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2 Kilowatt  DECEMBER 2012 the INSIDE YOUR CO-OP


A Touchstone Energy Cooperative


Kiwash Electric


Cooperative, Inc. Providing the service


that lights up your life.


Office Location PO Box 100


120 W. 1st Street


Cordell, Oklahoma (888) 832-3362


www.kiwash.coop


Find us on Facebook Staff


Dennis Krueger manager


Wendy Putman director of finance


Lisa Willard director of communications


Roy Dewees director of operations


Board of Trustees officers


Jack Sawatzky president


Robert Travis vice president


Virginia Walker sec.-treasurer


John Schaufele


asst. sec.-treasurer directors


Ralph Cunningham Leslie Hinds Rex Eagan


Finding solutions to energy problems Like it or not, the real energy debate begins at home


T


he elections are over and the national focus now turns to


answering tough questions with sound solutions. Will new policies be implemented that push stiffer rules on environmental issues? How do you solve the economic woes of the country? Will a 20 percent carbon tax rear its ugly head in the attempt to reduce the  tax credits incentives be expanded or dropped? We cannot predict the answers to these questions; however, we can begin to think of ways to reduce our own energy dependency in our homes and businesses.


landscape. They are also quieter and improve humidity control.


HOW A GEOTHERMAL HEAT PUMP WORKS.


reversed, it can be used to cool a building.


For a home or business owners who are serious about saving energy, a GHP system offers tremendous 


Geothermal heat pumps (GHP), also known as ground source heat pumps (GSHP) are used in buildings for heating and cooling purposes. The heat pump pipes are inserted into the ground taking advantage of the ground’s constant temperature— between 50°


F. to 70° F. depending on


the latitude— throughout the year. In this way, GHP systems can be used to control the temperature of a home or building.


 warms up while circulating through underground pipes and transfers the heat inside the building. The colder liquid inside the building is then transferred back into the ground to circulate and warm up again. Similarly, when the GHP system is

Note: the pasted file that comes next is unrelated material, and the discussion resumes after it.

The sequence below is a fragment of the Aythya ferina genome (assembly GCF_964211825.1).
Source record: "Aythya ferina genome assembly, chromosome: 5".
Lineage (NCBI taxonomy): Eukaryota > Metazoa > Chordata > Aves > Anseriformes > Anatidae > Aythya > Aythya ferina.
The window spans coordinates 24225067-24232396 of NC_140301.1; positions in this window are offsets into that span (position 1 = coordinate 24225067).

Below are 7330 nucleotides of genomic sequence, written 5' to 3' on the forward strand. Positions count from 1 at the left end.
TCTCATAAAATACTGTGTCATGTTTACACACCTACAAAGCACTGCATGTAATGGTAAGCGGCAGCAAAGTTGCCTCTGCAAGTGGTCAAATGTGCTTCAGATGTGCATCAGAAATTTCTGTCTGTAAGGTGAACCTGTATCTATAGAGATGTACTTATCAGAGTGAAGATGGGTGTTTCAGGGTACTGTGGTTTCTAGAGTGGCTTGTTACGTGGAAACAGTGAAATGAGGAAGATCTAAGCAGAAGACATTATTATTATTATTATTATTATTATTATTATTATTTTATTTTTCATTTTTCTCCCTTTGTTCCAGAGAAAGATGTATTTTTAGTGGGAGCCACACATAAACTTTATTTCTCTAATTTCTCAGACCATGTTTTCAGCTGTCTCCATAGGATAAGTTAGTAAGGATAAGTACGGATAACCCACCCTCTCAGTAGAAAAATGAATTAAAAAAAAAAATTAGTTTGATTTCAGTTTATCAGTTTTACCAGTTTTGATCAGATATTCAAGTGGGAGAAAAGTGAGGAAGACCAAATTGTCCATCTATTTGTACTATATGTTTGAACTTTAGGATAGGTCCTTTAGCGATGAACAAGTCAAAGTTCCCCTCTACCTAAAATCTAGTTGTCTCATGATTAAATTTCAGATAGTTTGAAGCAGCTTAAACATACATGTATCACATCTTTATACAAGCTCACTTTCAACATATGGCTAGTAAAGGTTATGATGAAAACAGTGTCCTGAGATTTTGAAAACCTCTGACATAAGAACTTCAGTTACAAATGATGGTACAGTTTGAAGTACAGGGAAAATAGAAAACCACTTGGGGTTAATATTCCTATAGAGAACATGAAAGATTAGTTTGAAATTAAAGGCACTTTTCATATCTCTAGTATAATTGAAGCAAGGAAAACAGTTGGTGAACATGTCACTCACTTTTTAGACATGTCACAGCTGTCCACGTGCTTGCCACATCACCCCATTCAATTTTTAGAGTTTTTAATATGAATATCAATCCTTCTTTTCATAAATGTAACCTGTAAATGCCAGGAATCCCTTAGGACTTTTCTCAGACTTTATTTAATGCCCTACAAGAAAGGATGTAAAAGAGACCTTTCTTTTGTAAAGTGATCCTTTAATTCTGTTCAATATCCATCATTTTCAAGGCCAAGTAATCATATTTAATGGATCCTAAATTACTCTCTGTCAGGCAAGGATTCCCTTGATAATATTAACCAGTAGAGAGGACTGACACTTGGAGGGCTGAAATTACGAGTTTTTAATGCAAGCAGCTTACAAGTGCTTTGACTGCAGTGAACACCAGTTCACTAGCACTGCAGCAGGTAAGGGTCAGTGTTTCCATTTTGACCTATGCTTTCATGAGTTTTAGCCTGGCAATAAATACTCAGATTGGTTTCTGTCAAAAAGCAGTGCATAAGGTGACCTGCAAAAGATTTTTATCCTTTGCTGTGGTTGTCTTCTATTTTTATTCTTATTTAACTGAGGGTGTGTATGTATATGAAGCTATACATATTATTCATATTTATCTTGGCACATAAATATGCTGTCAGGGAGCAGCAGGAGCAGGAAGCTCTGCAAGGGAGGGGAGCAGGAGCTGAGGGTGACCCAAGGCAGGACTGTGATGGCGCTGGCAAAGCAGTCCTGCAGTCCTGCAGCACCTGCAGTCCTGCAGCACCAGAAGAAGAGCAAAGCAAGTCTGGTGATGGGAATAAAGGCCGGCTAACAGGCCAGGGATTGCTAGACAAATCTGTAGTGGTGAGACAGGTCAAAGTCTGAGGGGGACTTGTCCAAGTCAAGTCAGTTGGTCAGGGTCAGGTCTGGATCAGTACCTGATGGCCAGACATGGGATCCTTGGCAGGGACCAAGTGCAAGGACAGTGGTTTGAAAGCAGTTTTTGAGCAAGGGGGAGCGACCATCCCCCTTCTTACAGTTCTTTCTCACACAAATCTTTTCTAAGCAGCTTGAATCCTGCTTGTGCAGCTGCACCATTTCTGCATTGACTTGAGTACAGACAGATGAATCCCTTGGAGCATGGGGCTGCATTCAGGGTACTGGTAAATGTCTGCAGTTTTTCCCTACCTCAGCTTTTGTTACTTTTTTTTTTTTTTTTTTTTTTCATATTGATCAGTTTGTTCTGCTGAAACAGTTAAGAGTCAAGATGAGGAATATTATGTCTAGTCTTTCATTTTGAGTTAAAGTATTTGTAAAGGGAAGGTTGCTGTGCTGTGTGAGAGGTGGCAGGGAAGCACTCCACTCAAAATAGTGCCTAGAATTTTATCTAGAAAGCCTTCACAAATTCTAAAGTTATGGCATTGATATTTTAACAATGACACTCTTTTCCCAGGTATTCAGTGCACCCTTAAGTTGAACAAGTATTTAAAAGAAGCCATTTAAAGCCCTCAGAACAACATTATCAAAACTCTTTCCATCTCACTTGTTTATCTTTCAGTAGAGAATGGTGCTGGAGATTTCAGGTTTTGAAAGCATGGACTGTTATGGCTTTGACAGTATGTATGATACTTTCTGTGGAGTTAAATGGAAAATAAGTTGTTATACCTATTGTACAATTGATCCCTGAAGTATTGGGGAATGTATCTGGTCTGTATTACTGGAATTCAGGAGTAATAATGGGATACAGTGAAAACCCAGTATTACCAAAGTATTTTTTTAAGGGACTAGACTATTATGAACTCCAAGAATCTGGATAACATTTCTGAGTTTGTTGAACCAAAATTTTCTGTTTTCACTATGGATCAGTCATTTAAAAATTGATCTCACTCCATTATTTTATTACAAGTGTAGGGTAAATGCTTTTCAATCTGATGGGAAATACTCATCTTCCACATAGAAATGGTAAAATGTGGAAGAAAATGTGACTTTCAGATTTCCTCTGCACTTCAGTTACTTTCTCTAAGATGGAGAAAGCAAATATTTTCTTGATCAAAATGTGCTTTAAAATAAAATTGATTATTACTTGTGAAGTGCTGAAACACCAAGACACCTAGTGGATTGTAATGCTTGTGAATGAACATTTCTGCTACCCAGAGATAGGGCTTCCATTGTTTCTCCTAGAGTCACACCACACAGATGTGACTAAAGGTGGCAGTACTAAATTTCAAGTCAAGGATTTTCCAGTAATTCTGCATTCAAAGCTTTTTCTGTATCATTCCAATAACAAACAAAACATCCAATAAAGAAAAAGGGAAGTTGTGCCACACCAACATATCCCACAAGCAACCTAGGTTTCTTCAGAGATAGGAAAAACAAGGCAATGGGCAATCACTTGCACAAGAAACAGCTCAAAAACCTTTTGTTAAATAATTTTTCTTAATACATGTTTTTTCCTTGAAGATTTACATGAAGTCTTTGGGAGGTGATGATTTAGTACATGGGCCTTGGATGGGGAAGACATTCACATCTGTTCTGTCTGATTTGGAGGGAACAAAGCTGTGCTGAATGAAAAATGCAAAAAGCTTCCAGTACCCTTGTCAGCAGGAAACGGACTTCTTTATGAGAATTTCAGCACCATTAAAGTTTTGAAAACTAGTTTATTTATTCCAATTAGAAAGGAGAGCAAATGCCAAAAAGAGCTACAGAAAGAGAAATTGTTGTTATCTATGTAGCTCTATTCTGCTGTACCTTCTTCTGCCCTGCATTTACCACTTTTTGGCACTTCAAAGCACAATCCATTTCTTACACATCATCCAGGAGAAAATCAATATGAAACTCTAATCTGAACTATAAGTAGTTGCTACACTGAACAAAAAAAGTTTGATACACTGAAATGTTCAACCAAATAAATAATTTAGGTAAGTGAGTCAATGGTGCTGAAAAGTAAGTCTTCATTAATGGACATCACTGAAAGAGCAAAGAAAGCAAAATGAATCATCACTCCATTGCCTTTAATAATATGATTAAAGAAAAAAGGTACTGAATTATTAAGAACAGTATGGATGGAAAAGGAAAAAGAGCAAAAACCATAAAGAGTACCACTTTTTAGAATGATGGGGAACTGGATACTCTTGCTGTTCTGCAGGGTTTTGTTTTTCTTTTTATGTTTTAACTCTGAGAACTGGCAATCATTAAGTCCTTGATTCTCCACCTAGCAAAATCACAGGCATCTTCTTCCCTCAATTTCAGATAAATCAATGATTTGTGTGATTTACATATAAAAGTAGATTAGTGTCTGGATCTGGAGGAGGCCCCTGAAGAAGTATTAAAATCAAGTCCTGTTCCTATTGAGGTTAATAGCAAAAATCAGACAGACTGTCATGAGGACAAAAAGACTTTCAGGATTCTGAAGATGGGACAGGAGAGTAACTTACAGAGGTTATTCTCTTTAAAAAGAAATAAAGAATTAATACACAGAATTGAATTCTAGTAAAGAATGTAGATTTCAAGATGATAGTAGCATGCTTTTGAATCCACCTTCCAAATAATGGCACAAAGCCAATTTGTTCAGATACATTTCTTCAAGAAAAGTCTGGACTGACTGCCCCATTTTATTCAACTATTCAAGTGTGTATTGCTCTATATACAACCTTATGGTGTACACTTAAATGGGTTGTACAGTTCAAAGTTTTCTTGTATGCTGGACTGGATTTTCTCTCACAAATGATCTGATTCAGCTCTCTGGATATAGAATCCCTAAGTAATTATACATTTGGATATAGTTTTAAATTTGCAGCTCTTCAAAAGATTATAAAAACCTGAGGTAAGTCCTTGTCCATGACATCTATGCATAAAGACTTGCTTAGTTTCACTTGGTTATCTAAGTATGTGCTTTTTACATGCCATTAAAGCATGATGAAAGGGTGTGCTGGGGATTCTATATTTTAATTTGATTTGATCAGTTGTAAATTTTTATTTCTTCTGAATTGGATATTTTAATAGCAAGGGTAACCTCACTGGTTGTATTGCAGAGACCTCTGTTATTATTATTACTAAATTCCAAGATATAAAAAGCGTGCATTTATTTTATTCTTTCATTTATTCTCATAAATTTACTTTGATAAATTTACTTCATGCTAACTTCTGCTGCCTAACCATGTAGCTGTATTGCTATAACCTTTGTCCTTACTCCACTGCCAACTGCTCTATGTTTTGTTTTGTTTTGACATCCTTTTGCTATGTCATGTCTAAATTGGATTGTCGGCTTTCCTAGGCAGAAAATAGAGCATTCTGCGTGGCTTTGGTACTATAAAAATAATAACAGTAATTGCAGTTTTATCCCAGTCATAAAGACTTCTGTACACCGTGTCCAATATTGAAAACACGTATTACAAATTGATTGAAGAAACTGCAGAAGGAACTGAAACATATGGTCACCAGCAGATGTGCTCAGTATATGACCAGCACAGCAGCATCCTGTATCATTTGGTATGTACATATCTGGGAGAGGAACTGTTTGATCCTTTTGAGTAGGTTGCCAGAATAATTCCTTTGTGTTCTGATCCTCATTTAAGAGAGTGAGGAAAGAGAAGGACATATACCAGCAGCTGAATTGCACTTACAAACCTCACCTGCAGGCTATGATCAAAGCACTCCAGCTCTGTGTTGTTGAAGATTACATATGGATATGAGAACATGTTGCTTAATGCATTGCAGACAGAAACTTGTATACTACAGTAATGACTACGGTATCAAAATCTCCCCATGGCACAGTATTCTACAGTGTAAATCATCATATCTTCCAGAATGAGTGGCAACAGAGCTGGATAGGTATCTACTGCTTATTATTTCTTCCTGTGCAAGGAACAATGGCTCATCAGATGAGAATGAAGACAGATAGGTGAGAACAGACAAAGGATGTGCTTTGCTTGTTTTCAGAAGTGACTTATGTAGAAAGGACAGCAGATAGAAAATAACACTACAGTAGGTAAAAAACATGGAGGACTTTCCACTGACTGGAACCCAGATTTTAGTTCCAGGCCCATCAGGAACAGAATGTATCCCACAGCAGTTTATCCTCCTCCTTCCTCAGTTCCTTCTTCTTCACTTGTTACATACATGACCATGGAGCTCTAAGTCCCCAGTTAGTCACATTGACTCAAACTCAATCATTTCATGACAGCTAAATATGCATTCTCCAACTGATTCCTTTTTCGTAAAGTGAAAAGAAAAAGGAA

• Low operational costs. A GHP system can save up to 70 percent of the heating costs of a building.


• Low yearly maintenance costs and long life expectancy. A typical GHP system’s life is estimated to be 25 years for the components inside the building and more than 50 years for the pipes inside the ground.


• No environmental impact. The   environmentally friendly system available for heating and cooling.


• More attractive. GHP systems don't have large or visible components that clutter your


Before installing a GHP system, certain design factors should be considered such as soil conditions, building size, climate conditions, and whether closed or open loop pipe systems will be used. A typical GHP system may cost more up front but its but low operational costs begin immediately. The cost of a typical GHP system can vary from  payback period of three to 10 years.


Solutions to our nation's problems are never easy. While politicians in Washington D.C. debate the issues on the federal level, only you and I can solve the energy dependency issue in our own homes.


I think it's time we think about energy conservation in a new light. The solution might be installing  more attic insulation, or investing in a geothermal unit. It could be as simple as installing CFL light bulbs throughout your home or making minor adjustments to your thermostat. Whatever course of action you choose, the most important thing is to do something. Like it or not, the real energy debate begins at home!


For more information on heat pumps, please visit the Department of Energy (http://www.energy.gov) and search "Geothermal."


By Dennis Krueger general manager


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